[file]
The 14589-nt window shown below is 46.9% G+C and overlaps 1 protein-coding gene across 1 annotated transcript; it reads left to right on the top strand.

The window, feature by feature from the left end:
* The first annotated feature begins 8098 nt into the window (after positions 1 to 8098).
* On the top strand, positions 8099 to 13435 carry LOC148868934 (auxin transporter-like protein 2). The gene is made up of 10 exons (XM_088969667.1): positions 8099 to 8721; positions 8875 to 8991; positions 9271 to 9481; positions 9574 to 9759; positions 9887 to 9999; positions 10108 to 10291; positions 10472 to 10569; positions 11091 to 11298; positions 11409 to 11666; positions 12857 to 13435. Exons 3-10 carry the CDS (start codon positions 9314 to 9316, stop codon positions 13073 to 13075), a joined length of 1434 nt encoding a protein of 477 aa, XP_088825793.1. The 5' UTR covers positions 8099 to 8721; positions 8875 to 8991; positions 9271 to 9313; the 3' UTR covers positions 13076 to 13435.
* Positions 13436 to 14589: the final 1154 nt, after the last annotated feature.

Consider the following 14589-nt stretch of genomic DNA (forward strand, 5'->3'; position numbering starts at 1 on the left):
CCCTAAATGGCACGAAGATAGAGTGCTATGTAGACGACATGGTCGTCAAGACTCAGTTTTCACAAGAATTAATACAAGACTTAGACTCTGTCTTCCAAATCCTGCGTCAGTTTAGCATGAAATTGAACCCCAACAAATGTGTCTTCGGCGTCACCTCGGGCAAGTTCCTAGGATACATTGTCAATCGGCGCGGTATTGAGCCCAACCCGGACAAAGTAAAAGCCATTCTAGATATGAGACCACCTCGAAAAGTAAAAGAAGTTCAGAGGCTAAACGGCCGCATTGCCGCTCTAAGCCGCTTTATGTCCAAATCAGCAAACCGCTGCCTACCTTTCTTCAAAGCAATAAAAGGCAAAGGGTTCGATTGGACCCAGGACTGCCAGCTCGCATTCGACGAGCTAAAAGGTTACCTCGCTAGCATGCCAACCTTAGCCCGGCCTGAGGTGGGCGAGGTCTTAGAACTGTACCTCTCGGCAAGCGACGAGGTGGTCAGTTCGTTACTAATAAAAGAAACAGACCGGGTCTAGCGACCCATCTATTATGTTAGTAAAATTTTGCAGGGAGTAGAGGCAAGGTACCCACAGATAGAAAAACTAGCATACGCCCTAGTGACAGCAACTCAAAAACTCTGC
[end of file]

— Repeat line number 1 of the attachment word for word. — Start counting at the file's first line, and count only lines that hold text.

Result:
The 14589-nt window shown below is 46.9% G+C and overlaps 1 protein-coding gene across 1 annotated transcript; it reads left to right on the top strand.